On Film: Road Trip Flicks
Searching streaming for outstanding cinematic journeys
The Road Trip film has been a longstanding, cross-genre tradition in American cinema, one that has existed since pictures began moving and before widespread adoption of the automobile.
These often humorous, frequently tragic, always heartfelt films tap into not just America’s love for seeing the world, but a human desire to better know oneself by way of grand adventure. Be it a journey of reluctance, escape or simply chasing a thrill, the road trip movie takes us to places in the world and inside ourselves that we might otherwise never have known were there.
“To know the road trip movies, we have to go back to before movies existed. The modern road trip is, in many ways, a wink to the Western,” says Andy Horton, the Jeanne H. Smith Professor of Film and Video Studies at the University of Oklahoma. “But to really understand the road trip movie, we’ve got to go back to where the road trip story started in the first place. We go back to Homer, Ithaca and The Odyssey. The road trip movie is really about the hero’s ultimate desire to go home and the journey along the way.”
Here is a roadmap to just a few of the best American Road Trip movies – since the days of Hope and Crosby, anyway – now streaming online.
► Thelma and Louise
Submissive housewife Thelma (Geena Davis) joins her friend Louise (Susan Sarandon) on a joyriding trip that goes sideways when a bar patron attempts to rape Thelma and is subsequently killed. Rather than turn themselves in, the two women decide to flee their mundane lives and head to Mexico, but a sympathetic detective and a massive police chase corner them into one of cinema’s more spectacular endings.
One of Alexander Payne’s two Academy Award-nominated films (the other is Sideways, and is also streaming), Nebraska stars Will Forte and Bruce Dern in a father/son story. Dern’s old alcoholic curmudgeon believes he’s won a sweepstakes and demands his son, played by Forte, drive him from their home in Montana to Nebraska to claim his prize … which, obviously to most, is not real.
► Planes, Trains and Automobiles
This classic John Hughes movie starring John Candy and Steve Martin is about two strangers forced to drive from Kansas City to Chicago for Thanksgiving after bad weather grounds their flight. This quintessential road trip film masquerades as a comedy, until the final seconds of the film when it reveals the movie’s true humanity with signature John Hughes sentiment.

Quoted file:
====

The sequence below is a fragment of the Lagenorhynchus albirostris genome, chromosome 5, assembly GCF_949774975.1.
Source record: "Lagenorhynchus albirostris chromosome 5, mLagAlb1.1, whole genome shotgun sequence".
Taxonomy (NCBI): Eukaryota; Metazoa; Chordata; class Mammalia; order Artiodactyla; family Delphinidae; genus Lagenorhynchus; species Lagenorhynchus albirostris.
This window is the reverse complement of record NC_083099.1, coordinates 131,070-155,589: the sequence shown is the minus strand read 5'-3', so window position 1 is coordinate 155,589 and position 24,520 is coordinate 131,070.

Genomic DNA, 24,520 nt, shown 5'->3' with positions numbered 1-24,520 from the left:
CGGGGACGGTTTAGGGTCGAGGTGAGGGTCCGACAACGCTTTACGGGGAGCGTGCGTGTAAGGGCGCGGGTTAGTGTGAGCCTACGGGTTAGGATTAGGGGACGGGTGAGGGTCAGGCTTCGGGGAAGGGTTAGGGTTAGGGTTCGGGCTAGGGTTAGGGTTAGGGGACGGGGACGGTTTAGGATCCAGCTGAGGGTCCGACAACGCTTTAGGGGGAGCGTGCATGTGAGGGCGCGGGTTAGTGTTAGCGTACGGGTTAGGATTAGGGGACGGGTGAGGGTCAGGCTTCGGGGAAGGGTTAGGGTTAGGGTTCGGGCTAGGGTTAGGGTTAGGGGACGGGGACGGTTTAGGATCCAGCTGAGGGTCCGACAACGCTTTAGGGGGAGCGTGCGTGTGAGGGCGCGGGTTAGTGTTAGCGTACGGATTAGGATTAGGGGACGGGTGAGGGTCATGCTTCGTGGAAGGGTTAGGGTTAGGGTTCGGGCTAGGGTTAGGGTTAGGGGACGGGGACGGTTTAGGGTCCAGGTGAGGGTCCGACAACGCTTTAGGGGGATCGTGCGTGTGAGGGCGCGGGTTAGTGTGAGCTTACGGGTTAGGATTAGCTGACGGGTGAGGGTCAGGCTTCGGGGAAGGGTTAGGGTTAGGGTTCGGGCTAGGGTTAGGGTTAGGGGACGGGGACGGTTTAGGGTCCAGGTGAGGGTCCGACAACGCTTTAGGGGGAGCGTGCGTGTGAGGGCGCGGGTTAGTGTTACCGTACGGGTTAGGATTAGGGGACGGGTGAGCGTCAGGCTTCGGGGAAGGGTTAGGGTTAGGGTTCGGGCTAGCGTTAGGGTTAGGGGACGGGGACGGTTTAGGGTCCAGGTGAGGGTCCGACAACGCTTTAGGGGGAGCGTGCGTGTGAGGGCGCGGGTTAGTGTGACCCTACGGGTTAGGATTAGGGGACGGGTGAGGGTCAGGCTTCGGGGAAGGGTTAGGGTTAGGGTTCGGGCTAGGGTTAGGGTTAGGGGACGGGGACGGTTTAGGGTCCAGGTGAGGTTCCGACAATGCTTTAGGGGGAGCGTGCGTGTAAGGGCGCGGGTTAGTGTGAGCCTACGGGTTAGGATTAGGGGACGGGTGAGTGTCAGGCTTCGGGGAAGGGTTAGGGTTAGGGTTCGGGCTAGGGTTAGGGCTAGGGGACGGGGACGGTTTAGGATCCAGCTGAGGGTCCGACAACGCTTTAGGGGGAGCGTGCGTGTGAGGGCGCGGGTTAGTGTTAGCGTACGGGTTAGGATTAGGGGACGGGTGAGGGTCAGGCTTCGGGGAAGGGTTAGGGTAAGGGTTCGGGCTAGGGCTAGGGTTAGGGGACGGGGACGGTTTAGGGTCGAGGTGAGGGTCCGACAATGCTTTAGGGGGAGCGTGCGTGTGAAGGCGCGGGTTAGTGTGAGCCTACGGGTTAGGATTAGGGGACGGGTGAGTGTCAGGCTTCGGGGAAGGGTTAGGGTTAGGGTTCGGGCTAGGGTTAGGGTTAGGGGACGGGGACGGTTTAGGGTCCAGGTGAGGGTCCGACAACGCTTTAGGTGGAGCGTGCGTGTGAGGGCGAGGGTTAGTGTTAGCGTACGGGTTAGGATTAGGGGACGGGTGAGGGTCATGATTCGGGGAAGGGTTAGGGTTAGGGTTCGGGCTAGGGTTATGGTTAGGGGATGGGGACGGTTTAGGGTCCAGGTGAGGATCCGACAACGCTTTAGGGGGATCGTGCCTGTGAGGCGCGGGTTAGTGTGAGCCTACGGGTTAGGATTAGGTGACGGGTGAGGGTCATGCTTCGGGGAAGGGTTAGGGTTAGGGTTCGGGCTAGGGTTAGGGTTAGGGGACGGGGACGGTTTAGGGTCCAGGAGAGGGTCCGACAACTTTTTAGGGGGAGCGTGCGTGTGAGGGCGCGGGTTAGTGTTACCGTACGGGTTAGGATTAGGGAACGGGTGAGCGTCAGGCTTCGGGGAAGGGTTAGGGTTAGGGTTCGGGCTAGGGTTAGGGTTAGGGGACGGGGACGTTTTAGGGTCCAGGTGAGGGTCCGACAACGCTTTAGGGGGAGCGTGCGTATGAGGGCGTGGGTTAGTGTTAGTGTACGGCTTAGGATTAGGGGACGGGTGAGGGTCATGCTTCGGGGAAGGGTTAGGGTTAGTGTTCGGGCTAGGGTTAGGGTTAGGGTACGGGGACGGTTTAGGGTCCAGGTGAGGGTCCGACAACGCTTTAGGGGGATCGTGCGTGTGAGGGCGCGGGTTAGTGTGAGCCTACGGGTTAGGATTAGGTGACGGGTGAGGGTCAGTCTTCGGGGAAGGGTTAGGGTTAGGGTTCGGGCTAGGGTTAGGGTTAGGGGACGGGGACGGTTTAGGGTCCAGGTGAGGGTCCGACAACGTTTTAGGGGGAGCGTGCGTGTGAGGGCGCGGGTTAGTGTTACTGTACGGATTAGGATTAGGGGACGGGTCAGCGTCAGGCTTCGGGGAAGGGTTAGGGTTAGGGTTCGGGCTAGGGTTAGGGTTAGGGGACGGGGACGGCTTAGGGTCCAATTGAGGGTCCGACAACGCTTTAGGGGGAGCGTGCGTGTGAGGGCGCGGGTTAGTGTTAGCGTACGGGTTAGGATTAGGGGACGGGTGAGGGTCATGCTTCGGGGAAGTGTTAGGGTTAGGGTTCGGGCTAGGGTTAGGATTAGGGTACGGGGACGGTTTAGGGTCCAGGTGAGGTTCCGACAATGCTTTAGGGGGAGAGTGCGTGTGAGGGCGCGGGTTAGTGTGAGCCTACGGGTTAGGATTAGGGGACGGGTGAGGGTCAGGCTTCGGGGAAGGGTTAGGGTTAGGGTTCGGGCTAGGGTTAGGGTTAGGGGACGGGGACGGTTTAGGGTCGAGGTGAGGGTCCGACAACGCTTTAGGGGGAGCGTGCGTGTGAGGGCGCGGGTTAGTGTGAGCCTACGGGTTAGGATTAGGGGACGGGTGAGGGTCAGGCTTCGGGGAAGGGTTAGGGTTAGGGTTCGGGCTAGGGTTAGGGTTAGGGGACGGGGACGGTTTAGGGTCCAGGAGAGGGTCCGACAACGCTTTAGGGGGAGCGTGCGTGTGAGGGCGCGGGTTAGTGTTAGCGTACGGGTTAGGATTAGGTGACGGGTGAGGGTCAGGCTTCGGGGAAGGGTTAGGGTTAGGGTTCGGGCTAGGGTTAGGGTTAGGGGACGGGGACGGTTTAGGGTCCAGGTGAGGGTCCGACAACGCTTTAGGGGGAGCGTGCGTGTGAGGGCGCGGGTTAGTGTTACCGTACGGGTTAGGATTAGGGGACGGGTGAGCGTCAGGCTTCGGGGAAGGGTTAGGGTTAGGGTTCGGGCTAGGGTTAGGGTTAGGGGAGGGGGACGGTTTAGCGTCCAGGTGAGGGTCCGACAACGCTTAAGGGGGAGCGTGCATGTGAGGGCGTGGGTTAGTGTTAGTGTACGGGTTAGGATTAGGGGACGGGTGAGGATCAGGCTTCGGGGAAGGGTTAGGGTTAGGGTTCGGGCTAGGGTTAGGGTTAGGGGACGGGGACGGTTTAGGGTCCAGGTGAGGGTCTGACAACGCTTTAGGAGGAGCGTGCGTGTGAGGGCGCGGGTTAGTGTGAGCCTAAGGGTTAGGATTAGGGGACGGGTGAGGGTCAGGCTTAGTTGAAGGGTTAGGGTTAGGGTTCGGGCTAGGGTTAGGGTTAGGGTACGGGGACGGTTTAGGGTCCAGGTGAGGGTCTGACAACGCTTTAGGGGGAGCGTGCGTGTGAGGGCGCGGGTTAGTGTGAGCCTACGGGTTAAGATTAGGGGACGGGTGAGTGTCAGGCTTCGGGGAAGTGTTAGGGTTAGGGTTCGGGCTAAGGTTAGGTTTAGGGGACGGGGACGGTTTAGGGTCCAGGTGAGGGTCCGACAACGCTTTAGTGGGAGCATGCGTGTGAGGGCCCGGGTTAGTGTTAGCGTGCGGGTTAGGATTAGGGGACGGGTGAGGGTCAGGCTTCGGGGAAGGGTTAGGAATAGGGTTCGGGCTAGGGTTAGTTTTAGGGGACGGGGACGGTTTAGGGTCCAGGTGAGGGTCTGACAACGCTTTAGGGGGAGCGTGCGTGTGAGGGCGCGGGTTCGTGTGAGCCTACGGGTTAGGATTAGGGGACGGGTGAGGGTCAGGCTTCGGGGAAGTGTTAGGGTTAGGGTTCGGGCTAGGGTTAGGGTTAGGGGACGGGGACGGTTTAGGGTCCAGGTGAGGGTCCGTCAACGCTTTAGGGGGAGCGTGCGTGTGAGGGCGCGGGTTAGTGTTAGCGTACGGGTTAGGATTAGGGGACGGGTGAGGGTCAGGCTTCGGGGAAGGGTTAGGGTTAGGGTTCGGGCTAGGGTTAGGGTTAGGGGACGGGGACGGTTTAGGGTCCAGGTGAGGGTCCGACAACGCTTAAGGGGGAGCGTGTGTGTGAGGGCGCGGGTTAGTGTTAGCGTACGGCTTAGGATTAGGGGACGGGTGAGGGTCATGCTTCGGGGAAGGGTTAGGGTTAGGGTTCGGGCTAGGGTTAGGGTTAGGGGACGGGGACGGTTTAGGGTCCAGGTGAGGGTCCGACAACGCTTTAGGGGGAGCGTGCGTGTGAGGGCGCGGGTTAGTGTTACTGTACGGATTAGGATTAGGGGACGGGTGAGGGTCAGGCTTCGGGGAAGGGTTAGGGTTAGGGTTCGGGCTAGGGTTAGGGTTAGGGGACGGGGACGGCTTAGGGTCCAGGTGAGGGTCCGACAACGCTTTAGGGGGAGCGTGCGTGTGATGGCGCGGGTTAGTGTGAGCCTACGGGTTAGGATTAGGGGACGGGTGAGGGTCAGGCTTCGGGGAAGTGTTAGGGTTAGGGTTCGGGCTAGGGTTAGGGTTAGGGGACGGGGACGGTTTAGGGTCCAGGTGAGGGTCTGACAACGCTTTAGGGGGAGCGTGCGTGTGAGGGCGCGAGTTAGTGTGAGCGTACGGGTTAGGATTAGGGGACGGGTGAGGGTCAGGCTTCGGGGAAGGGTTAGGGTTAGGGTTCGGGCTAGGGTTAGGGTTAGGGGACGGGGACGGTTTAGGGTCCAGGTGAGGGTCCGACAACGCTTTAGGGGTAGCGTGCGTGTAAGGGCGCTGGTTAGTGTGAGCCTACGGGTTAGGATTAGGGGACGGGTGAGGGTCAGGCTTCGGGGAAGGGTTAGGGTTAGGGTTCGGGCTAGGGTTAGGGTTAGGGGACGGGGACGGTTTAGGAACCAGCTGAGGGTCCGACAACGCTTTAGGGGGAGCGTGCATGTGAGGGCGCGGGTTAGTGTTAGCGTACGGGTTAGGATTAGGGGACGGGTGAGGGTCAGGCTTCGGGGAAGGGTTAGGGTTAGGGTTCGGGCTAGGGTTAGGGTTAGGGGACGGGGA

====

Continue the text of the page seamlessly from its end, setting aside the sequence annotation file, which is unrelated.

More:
► Pee-wee’s Big Adventure
iTunes and Netflix
This early Tim Burton film – in which Paul Reubens launched his beloved if slightly creepy Pee-wee Herman character – is a tale about a very child-like grown man who sets off on a wild journey across the country after his treasured bicycle gets stolen. His quest leads him from quiet suburbia to the Alamo and on to Hollywood in what is one of the most iconic films of the ’80s. Tell ’em Large Marge sent you.
► Tommy Boy
iTunes and Netflix
Among the funniest road trip movies ever made, and one that can be watched again and again and again. David Spade’s Richard plays stepbrother to Chris Farley’s Tommy, who has just inherited his father’s auto-parts company. Richard is desperate to sell the company and sets off on a journey to find a buyer – but sentimental dimwit Tommy, who’s determined to keep the family business, decides to tag along on said journey. A duel of epic comic proportions between the two characters ensues.
► Rain Man
Set partly in Guthrie, Oklahoma – before Guthrie became the local film hub it is today – this Oscar-winning film is a moving story (ha!) directed by Barry Levinson and starring Dustin Hoffman as an autistic man, Ray, and Tom Cruise as his morally corrupt brother, Charlie. In the aftermath of their wealthy father’s death, Charlie takes Ray on a road trip across the country to attempt to control the family fortune by gaining custody of this new brother he didn’t know he had.
► Little Miss Sunshine
This indie film, starring Steve Carrell, Alan Arkin, Paul Dano, Toni Collette and Greg Kinnear, embraces the road trip genre, as well as the dysfunctional family film, in a wild adventure. In this film, each member of the Hoover family faces his or her demons as they rally around the youngest daughter, who is determined to win a children’s beauty pageant in California. This emotional film seamlessly oscillates from the hysterical to the heartfelt enough times that by movie’s end, you can’t help being grateful for your own family’s idiosyncrasies.